Multiple Allegations of Speeding

Kept Licence
Forfar Sheriff Court and Justice of the Peace Court

On this occasion our client presented us with a tricky set of circumstances.  Some early summer jaunts up the A90 to Aberdeen on business had led him to fall foul of the newly-established average speed camera on that stretch of road.  Three journeys in the space of a fortnight resulted in five separate charges of speeding.  It is worth noting that each of these was only marginally in excess of the prescribed limit and that our client had a clean driving licence.

Notwithstanding the fact that four of the offences were accounted for by two journeys and thus were committed on the same day, the cumulative effect of these incidences of speeding would be a disqualification for six months under the totting-up provisions.  Exceptional Hardship was not an option either as such an argument can only be advanced once in relation to the offence which takes a driver to 12 live penalty points.  Adding to the complexity, as if that were possible, was the fact that the five offences were to be prosecuted in two different jurisdictions, namely Forfar and Aberdeen.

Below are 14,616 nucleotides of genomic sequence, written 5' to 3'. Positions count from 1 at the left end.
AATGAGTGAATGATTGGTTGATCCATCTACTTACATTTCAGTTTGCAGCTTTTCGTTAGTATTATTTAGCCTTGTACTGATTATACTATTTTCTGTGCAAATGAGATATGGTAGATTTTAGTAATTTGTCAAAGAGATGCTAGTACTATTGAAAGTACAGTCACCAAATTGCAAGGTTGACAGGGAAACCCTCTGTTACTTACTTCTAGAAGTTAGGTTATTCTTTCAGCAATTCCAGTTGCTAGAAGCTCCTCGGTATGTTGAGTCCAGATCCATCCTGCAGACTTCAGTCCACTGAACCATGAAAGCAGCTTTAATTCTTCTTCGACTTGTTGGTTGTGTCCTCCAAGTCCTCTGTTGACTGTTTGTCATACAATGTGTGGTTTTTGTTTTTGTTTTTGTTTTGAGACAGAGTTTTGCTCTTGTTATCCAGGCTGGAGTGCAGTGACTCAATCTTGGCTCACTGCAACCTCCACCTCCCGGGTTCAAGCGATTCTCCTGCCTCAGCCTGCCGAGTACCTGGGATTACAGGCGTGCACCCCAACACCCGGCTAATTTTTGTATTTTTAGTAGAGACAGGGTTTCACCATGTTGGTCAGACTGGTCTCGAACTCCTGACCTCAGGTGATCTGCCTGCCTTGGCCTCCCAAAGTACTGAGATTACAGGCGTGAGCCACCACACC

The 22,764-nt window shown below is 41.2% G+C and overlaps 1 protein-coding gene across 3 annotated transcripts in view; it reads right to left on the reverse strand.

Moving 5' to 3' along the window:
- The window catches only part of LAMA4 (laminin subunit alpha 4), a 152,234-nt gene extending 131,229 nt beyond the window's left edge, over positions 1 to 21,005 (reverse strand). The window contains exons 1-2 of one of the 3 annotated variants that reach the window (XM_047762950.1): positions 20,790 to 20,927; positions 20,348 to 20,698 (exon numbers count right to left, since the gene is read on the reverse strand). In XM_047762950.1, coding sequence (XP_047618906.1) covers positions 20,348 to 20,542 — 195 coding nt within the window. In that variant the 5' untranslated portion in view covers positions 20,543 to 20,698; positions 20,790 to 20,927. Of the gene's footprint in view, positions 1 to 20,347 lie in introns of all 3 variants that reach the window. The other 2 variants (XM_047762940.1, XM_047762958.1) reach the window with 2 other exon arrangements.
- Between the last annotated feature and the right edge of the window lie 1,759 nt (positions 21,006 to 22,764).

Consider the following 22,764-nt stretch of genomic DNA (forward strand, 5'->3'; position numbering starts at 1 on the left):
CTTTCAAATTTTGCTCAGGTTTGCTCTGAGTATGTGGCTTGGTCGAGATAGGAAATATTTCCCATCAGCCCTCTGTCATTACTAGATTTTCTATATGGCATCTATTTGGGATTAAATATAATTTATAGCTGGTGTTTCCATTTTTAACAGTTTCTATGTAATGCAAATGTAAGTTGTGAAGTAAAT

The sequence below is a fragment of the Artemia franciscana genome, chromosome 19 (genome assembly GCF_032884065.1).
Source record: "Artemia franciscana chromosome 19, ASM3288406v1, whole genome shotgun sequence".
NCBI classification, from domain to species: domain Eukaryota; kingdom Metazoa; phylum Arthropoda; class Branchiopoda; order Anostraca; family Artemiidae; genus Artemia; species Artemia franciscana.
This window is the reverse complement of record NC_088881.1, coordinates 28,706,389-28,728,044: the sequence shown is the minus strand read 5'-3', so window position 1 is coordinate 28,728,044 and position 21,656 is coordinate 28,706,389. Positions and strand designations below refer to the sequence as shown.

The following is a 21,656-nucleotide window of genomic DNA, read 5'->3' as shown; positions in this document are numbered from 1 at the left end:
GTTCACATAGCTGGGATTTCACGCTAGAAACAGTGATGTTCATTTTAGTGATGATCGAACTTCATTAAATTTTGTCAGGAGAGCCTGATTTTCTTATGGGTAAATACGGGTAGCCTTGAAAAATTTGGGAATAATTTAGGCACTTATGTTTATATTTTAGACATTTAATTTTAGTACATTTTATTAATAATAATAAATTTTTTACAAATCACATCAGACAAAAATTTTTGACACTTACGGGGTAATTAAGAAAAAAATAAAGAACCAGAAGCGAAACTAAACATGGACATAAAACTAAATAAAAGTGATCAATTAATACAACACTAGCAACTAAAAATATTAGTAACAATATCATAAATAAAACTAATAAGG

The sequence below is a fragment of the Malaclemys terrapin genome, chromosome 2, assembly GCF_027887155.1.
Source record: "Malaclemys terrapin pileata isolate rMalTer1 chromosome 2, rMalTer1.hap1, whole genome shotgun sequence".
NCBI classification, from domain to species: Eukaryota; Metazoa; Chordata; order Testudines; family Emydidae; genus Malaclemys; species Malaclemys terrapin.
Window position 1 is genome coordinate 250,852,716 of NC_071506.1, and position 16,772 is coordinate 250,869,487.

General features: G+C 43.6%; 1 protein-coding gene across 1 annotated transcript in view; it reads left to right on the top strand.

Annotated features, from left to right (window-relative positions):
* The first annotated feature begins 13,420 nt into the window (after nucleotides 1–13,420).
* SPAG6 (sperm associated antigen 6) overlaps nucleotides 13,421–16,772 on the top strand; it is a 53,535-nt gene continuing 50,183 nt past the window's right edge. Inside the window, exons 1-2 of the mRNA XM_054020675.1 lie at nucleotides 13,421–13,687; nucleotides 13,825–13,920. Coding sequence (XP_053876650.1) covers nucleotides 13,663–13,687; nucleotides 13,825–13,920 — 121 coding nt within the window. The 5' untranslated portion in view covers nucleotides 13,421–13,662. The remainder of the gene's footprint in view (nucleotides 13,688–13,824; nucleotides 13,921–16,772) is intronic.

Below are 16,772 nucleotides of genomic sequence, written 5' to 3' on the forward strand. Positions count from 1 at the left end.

We set to work in engaging with the Crown to seek a global resolution to proceedings, the conclusion of which was that prosecutors at Forfar would accept pleas of guilty to three of the four charges there and instruct their counterparts at Aberdeen to take no further proceedings for the one offence in that jurisdiction.  The Court, having heard from us on our client’s behalf, restricted endorsement to a cumulative 9 penalty points, ensuring that matters were brought to a conclusion without the threat of a driving ban.

Published: 11/02/2020

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Sheriff Rejects Police Evidence In Speeding Charge

Our client was accused of speeding at 101mph on the M74. Following a speeding trial the Sheriff decided that the police officers did not give credible or reliable evidence and found our client not guilty of the charge. Despite stating that he was very experienced, one road traffic officer claimed that he could not tell the Court the difference between a saloon and an estate car. This was a great result. There was no risk to our client's licence and was defended solely on a point of principle....